Thursday, July 28, 2011

Yay! I'm a graduate!

So I walked in December. Officially graduated in May. I'm just now getting my diploma. Why am I getting this so late?  Well, it turns out that I forgot to take my exit interview for one of my student loans.


Well, I did it and now I have my diploma! Yay! I wish it had the name of my major and minor on it but whatever.

^_^ Yay!


Wednesday, July 27, 2011

Spell check

I noticed three typos on my resume that must have been there for a year. I'm so embarrassed. I typed my resume in Adobe Illustrator but even then, I converted my PDF a Word document and ran spell check. I know I did. How in the world did I let three typos slip?



Thursday, July 21, 2011

Painting Cloth Attributes - especially Damp

If you've worked with nCloth longer than 10 minutes, you'll notice that your cloth can get, for lack of a better term, bouncy. It's sloshes all around and keeps bouncing and moving, even when the character has stopped. A few things can prevent this, but the main one is Damp.

What is Damp?

Damp diminishes the movement of the cloth by dissipating it's energy. Higher damp = less energy. Be careful with this though. If your Damp value is too high, your cloth can look gummy.

In previous versions of Maya, you could paint certain attributes like Thickness, Friction, Bounce etc. So if your cloth had a Friction value of 1, and you painted a third of it black, a third of it 50% gray, and a third of it black, the black section of the cloth wouldn't have friction at all, the gray section would have a friction value of .5 and white section would have a friction value of 1.

Now, in Maya 2012, you can paint more attributes, like Damp. I've been waiting for them to do this FOREVER! I'm so excited! Yay!

Painting attributes on cloth can be a huge help in getting it to behave properly. When one part needs to behave a little differently than the rest of the garment, painting the attributes could be just the trick to getting this to behave properly.

I'm creating a tutorial on it, so look out for it.


Tuesday, July 19, 2011

Simulation is like awesome icing

It's a hard line to walk.

You kind of want no one to notice hair/cloth/fur work in an animated movie. Unlike great animation, great simulations should go by unnoticed. It's supposed to add to an animated figure, not detract from it.

Meanwhile, you kind of want people to notice it. I saw Shrek 2 when I was 17 or so and I was amazed when Charming took off his helmet and did his hair flip. It was so beautiful to me. Or the hair work in Advent Children. Phenomenal. Even people who don't know a thing about animation or simulation comment on how well Tifa and Sephiroth's hair looks and moves in that movie.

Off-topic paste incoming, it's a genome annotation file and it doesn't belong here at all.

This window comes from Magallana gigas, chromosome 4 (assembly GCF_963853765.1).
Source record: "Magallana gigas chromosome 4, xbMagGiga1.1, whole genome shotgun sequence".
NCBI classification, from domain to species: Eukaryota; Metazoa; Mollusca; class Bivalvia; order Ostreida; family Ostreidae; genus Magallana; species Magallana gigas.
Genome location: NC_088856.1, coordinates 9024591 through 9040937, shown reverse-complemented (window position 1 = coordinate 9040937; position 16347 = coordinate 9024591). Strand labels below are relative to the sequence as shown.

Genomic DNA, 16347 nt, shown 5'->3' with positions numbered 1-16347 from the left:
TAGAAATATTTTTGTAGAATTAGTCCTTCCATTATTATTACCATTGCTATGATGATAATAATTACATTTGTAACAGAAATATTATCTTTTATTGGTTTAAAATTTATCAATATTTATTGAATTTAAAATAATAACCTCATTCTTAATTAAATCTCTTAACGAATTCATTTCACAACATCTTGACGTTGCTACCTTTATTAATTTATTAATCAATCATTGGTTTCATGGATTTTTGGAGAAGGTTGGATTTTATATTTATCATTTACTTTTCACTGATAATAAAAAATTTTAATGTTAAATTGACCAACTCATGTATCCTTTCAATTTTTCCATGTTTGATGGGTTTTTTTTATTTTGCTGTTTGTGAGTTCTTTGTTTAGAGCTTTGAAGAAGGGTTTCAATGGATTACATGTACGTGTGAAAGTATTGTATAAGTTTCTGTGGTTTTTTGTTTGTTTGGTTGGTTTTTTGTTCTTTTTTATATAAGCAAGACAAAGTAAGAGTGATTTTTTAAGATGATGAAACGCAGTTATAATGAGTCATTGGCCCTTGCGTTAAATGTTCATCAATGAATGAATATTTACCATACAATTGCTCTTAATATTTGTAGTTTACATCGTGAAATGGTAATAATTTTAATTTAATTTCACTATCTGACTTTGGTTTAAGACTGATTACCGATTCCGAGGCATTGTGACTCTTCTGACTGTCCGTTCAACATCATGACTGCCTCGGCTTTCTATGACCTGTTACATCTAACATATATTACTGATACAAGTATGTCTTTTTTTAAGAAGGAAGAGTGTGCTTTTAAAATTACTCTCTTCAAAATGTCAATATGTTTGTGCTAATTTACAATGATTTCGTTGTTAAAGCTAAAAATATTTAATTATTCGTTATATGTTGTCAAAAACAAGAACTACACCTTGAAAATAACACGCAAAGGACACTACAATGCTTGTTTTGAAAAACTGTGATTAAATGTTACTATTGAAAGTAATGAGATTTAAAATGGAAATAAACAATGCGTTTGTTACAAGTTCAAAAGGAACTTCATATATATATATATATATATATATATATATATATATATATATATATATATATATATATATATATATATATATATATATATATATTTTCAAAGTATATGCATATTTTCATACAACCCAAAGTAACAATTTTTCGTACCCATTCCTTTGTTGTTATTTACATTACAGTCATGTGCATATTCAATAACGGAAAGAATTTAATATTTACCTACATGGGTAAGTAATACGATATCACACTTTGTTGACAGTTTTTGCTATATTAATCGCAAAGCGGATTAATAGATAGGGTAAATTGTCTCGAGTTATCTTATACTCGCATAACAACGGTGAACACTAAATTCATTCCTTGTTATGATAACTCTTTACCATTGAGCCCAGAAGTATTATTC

I guess character simulation is a lot like icing on a cake. Plain cake is good. Cake with icing is awesome. When you eat cake with icing though, people usually don't comment on how great the icing is, just how good the cake is. If the icing is bad, people say the cake is bad.

It might be a little strange, but when a group of people watches a shot I've worked on, and no one comments on the hair or cloth at all, I take it as a compliment.


Monday, July 18, 2011

Cloth Cheat #2

It's been a while since I've talked about nCloth, so let's do that now.

I hope you all know about face normals.


Well, a normal tells you what direction a face is facing. You can see them by going to Display > Polygons > Face Normals. See those green things on one side? They're normals, telling you which direction the face is facing. (Hide them by going to the same place you went to make them appear).

The direction of your normals is really important when it comes to cloth simulation. Normals should always face out, for collision objects and cloth objects.

Why? Well, when you apply nCloth, and you want to adjust an attribute like Thickness, nCloth assumes that the normals are facing out and so, the thickness grows outward, in the direction the normal is facing. If your normals are facing the wrong way, your collisions will either fail or won't be nearly as accurate as they should.

Why? Let's continue to use Thickness as an example. Say you have a body and an article of clothing, a dress. Oops, the body's normals are facing inward. That means, the top of the body has no thickness. The dress will sink through until it reaches the thick part of the body, which is inside!